Wearable EMG detects poststroke muscle contractions in inactive patients
Wearable surface electromyograpghy (EMG) sensors can detect arm muscle activity in stroke survivors during standard acute care even if no such activity was observed during traditional clinical examination, according to a recent study.
“Wearable sensors facilitated deployment [of EMG] in acute care, which represents a challenging environment; similar methods may further support care when deployed in inpatient, outpatient, or other rehabilitation settings,” the researchers said.
Twenty-one patients (mean age 60±15 years, 13 men) who had had a stroke episode in the last 5 days participated in the present study. Dual-mode sensors were placed on the anterior deltoid, wrist flexor, wrist extensor, biceps, and triceps muscles of the impaired arm to measure the number, average duration, and amplitude of muscle contractions, as well as co-contraction patterns.
Of the participants, 11 showed no observable arm muscle activity at baseline, scoring 0 on the manual muscle test (MMT); the remaining 10 had MMT scores >0, indicating some palpable muscle activity. Nevertheless, the EMG devices recorded contractions for all participants at all five muscles assessed. [Arch Rehabil Res Clin Transl 2021;3:100136]
For all who had MMT >0 and for five patients with MMT=0, all muscles showed EMG signals within just 30 minutes of monitoring. In the remaining six patients without clinically observable muscle activity, EMG signals appeared in all muscles within the first 150 minutes of monitoring, with the biceps and triceps generally taking the longest to show contractions.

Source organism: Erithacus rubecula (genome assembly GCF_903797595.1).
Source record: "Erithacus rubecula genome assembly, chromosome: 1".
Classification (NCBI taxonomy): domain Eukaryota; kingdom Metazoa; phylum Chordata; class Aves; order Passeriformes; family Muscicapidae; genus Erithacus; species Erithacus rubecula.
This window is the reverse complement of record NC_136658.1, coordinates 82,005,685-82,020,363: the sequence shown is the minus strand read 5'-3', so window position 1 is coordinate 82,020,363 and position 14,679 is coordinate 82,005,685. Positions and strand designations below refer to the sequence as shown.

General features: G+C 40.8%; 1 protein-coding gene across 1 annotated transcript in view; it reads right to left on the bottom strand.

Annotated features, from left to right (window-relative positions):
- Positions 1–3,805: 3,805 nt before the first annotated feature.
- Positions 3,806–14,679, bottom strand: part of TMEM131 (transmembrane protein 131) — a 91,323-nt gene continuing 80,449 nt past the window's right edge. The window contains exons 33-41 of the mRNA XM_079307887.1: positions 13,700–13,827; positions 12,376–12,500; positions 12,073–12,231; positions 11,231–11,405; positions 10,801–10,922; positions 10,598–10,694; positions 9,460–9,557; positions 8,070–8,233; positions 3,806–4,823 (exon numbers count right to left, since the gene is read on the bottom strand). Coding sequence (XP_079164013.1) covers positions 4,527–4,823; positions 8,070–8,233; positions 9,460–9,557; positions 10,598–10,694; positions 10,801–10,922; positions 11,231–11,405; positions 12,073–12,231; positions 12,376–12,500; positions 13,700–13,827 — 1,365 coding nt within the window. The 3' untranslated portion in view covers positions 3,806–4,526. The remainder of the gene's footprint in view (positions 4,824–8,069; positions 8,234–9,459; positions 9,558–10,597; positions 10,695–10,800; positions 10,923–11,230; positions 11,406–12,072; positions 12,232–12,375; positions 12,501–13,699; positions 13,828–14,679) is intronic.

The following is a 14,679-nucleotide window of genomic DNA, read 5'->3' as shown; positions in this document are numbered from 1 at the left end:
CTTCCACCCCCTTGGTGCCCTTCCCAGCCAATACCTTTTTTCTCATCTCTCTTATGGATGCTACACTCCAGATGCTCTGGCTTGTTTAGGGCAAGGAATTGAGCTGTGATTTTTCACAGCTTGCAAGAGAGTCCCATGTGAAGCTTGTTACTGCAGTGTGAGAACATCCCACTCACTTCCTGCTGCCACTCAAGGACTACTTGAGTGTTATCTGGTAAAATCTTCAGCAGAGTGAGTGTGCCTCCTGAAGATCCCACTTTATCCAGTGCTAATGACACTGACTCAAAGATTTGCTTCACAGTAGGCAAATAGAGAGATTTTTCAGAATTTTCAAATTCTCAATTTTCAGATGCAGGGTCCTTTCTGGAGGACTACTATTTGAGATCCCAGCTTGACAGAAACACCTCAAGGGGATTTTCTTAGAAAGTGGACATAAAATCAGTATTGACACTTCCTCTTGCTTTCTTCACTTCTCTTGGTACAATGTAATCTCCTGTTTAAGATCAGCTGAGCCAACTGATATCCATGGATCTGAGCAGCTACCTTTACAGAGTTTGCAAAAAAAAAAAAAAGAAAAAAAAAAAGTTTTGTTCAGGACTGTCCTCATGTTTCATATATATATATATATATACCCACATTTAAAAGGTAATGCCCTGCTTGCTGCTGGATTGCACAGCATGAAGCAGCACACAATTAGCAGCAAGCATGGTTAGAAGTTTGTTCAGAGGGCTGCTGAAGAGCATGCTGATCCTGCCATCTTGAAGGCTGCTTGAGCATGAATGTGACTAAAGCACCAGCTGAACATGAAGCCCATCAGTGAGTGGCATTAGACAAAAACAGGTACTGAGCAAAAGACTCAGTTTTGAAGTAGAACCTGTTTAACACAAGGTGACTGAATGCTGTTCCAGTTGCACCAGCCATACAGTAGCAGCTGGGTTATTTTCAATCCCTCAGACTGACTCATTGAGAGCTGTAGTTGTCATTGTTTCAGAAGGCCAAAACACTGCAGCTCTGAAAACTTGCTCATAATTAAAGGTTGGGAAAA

The amplitudes of contraction were similar across muscle groups and between participants with vs without palpable muscle activity, except for the wrist extensors, which showed significantly larger median amplitudes in patients with MMT >0 (p=0.02). The average maximum amplitude values ranged from 0.03–0.42 mV, while median amplitudes had values between 0.01 and 0.18 mV. Contraction duration was likewise similar across muscles and between groups, with most lasting <1 second.
Co-contraction was rare in all participants, comprising <10 percent of all observed contractions in those with MMT=0. Co-contractions occurred more frequently during contractions with movement.
All patients without palpable muscle activity continued with rehabilitation and by discharge, seven still had MMT scores <1 for all muscles. After an average of 5 months, five participants had regained arm function with MMT scores >2. Notably, patients with fewer contractions and lower contraction amplitude during acute care tended to show better MMT at follow-up, especially when considering the biceps, triceps, and wrist flexors.
According to the researchers, such a finding is surprising and that “larger longitudinal studies will be required to link EMG-based measures with neurophysiology and recovery.”
“Whether or not EMG can be used to predict future function represents an important area for further research. Using EMG to detect contractions, evaluate common synergistic patterns, and track changes during routine care may provide new pathways to support recovery of stroke survivors,” the researchers said.
“Identifying opportunities for integrating wearable sensors into acute care can help support translation of this technology to the clinic,” they added.